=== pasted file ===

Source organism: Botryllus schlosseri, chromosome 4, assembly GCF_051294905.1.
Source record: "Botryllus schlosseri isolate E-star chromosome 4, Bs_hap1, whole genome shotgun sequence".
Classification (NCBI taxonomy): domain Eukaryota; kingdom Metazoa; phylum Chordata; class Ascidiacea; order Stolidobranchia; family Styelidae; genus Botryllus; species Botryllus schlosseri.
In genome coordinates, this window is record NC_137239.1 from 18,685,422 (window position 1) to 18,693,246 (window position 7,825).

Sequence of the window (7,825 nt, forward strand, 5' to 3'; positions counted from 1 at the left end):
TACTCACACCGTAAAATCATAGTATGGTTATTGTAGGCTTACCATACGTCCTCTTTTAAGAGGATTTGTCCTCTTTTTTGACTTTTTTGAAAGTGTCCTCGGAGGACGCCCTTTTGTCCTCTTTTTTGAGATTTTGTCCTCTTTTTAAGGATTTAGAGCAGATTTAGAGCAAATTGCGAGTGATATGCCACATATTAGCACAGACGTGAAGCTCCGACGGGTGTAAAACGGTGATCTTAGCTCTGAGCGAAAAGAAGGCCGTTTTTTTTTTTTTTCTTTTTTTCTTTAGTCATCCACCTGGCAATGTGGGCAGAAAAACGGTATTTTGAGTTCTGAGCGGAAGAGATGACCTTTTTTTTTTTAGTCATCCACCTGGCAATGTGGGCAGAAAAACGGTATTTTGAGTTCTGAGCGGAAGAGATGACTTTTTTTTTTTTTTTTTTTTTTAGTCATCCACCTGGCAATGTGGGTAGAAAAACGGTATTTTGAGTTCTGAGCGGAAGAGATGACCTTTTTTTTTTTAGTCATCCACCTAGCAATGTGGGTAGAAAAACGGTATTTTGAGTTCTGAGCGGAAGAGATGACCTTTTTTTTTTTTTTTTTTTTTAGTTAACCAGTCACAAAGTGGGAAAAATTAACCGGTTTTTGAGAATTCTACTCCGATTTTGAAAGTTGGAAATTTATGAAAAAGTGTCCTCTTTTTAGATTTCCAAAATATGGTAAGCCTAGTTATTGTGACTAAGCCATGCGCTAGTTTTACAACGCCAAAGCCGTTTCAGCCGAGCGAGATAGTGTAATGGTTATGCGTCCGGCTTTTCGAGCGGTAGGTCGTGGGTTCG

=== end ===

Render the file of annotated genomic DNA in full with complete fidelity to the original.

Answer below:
Source organism: Botryllus schlosseri, chromosome 4, assembly GCF_051294905.1.
Source record: "Botryllus schlosseri isolate E-star chromosome 4, Bs_hap1, whole genome shotgun sequence".
Classification (NCBI taxonomy): domain Eukaryota; kingdom Metazoa; phylum Chordata; class Ascidiacea; order Stolidobranchia; family Styelidae; genus Botryllus; species Botryllus schlosseri.
In genome coordinates, this window is record NC_137239.1 from 18,685,422 (window position 1) to 18,693,246 (window position 7,825).

Sequence of the window (7,825 nt, forward strand, 5' to 3'; positions counted from 1 at the left end):
TACTCACACCGTAAAATCATAGTATGGTTATTGTAGGCTTACCATACGTCCTCTTTTAAGAGGATTTGTCCTCTTTTTTGACTTTTTTGAAAGTGTCCTCGGAGGACGCCCTTTTGTCCTCTTTTTTGAGATTTTGTCCTCTTTTTAAGGATTTAGAGCAGATTTAGAGCAAATTGCGAGTGATATGCCACATATTAGCACAGACGTGAAGCTCCGACGGGTGTAAAACGGTGATCTTAGCTCTGAGCGAAAAGAAGGCCGTTTTTTTTTTTTTTCTTTTTTTCTTTAGTCATCCACCTGGCAATGTGGGCAGAAAAACGGTATTTTGAGTTCTGAGCGGAAGAGATGACCTTTTTTTTTTTAGTCATCCACCTGGCAATGTGGGCAGAAAAACGGTATTTTGAGTTCTGAGCGGAAGAGATGACTTTTTTTTTTTTTTTTTTTTTTAGTCATCCACCTGGCAATGTGGGTAGAAAAACGGTATTTTGAGTTCTGAGCGGAAGAGATGACCTTTTTTTTTTTAGTCATCCACCTAGCAATGTGGGTAGAAAAACGGTATTTTGAGTTCTGAGCGGAAGAGATGACCTTTTTTTTTTTTTTTTTTTTTAGTTAACCAGTCACAAAGTGGGAAAAATTAACCGGTTTTTGAGAATTCTACTCCGATTTTGAAAGTTGGAAATTTATGAAAAAGTGTCCTCTTTTTAGATTTCCAAAATATGGTAAGCCTAGTTATTGTGACTAAGCCATGCGCTAGTTTTACAACGCCAAAGCCGTTTCAGCCGAGCGAGATAGTGTAATGGTTATGCGTCCGGCTTTTCGAGCGGTAGGTCGTGGGTTCG